Long time TVWriter™ visitors know that we are Big Believers in crowdfunding as a terrific way to get your work and yourself before an audience. And, yeppers, we recommend that you use the search bar in the righthand column of each and every post on this site to see what we’ve said in the past.
But even we, as crowdfunding’s staunchest advocates, know very well that it isn’t perfect. Recently we came across an article that points out several of the biggest problems indie film (and TV) makers face in the current world, and guess what the writer says is Number One?
Knowledge is power. We would be remiss if we didn’t share this…and the rest of Joe McClean’s cautions. Brace yourselves:
5 Things Every Indie Filmmaker Should Know: Beware of Crowdfunding and Free Tickets for Grandma (Guest Blog)
by Joe McClean
I’m an indie filmmaker who’s made two low-budget features in the last four years: “Life Tracker” starring Matt Dallas in 2013 an the upcoming “The Drama Club.”
Along the way, I’ve learned some things that I wish I could go back and tell my younger self. Here are some of the biggest lessons:
1. Crowdfunding can hurt you.
This isn’t a cow that keeps giving milk. You basically have one shot, so make sure you choose wisely, if you choose to do it at all.
Unless you have an above-the-line attachment capable of generating press and who can point strangers back to your campaign, you’re making a mistake. No attachment? Just you and some buddies? Fine, but the only people who will give to your campaign will be those connected to you already. If Grandma’s going to give you a thousand bucks, she should just give it to you. Don’t pay the crowdfunding site’s fee (around 7 percent on average) or the fee tacked on for using plastic. If you go through a site, you just lost $60 to $100 of Grandma’s money before you even started shooting — all because you needed a link from a company to work up the nerve to ask her.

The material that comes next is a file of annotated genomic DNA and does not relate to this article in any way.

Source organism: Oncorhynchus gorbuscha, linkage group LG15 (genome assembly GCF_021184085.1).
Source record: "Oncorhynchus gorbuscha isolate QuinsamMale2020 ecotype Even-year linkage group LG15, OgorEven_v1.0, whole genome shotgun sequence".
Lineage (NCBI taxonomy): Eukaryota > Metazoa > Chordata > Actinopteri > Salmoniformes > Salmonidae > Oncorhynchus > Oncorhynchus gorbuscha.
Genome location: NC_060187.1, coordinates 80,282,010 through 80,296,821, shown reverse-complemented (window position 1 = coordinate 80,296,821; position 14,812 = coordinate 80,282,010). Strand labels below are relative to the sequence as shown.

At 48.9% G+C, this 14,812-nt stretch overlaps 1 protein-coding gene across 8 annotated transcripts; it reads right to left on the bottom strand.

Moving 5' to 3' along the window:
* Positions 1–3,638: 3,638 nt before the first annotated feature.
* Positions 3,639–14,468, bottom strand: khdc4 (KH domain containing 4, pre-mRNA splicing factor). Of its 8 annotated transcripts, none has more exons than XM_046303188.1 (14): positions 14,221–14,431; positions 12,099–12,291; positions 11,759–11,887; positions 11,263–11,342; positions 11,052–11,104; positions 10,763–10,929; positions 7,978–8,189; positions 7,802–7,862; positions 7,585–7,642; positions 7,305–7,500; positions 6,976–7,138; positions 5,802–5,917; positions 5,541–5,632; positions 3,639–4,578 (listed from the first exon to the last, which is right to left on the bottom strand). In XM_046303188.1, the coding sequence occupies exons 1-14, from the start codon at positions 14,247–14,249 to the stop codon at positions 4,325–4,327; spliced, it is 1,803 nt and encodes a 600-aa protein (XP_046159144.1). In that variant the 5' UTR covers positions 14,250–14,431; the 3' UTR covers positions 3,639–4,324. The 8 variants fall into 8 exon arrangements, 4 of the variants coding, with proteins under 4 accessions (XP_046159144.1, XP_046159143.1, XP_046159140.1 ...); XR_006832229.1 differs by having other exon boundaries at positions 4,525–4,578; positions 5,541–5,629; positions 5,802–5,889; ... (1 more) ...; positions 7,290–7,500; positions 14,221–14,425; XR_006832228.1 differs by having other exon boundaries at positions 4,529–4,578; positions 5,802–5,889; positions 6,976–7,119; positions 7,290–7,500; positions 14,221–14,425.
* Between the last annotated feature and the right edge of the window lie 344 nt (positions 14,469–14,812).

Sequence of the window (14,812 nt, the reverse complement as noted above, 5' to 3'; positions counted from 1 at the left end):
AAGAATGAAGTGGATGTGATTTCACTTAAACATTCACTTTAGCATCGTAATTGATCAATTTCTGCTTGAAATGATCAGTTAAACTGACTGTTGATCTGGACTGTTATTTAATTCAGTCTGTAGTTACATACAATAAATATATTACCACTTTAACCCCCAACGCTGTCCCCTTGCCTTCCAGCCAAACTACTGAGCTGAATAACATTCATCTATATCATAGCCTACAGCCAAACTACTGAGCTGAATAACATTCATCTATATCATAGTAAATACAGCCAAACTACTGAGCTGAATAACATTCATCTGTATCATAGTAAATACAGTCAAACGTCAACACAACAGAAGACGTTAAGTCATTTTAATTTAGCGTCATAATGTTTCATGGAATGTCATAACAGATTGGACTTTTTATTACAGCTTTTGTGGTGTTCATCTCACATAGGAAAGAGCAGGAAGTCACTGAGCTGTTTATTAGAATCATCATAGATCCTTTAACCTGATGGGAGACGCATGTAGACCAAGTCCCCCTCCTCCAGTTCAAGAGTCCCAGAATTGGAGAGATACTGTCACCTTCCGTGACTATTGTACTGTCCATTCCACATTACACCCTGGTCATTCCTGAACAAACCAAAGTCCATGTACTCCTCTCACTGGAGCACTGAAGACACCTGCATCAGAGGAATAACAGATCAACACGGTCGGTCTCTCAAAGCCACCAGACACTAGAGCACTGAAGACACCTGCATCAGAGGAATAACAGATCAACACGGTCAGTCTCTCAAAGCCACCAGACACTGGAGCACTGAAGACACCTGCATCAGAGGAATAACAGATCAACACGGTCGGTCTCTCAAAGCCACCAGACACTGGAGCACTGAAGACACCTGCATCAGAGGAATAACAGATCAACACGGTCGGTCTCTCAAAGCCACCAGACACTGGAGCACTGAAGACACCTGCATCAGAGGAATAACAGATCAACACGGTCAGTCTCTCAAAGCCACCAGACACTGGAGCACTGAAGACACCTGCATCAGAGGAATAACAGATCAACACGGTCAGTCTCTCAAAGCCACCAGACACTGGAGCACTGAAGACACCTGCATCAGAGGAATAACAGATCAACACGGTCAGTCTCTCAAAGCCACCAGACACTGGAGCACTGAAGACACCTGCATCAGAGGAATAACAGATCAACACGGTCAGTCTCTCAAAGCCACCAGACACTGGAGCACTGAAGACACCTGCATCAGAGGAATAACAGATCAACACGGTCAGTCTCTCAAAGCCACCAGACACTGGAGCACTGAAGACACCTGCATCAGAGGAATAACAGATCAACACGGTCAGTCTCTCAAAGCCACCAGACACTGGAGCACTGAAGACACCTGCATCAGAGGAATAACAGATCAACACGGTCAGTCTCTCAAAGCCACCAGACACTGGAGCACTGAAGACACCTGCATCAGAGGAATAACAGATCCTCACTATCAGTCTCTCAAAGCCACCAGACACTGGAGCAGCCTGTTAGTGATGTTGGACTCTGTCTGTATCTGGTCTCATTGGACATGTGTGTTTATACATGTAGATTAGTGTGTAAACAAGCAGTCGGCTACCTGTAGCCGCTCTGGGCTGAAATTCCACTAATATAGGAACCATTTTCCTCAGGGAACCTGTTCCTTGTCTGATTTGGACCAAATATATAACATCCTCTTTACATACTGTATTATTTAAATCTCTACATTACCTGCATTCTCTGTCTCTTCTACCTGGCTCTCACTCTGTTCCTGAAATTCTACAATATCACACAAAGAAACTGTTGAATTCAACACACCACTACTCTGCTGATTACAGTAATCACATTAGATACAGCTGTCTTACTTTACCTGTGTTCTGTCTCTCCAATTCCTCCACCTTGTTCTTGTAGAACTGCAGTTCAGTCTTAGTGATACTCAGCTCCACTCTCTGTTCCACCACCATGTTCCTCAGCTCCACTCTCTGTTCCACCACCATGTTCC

2. Cast recognizable actors.
OK, you’ve probably heard this one before, but think there’s no way to do it with your lack of funds. I’m telling you to do all that you can to get some familiar faces on board, no matter your budget.
I made an indie feature called “Life Tracker” for $150,000. A good chunk of that money came in because an investor loved one of my leads, Matt Dallas, who starred on an ABC Family show. Others gave money because a sports star invested. My great aunt genuinely thought I’d “made it” when she saw Jay Thomas in a small scene in my movie. The Hollywood Reporter, Variety, ComingSoon, MSN and others gave us press before, during and after production. Getty Images showed up to our self-thrown premiere party because Matt Dallas was there.
Fast forward to my next feature, which had no recognizable faces, and no one of note kicked in money. We were able to raise less than half of my first film’s budget and the press won’t touch us. Well, that’s a lie — the L.A. Times came to see the movie when we four-walled for a week…and hated it. So I guess there’s that.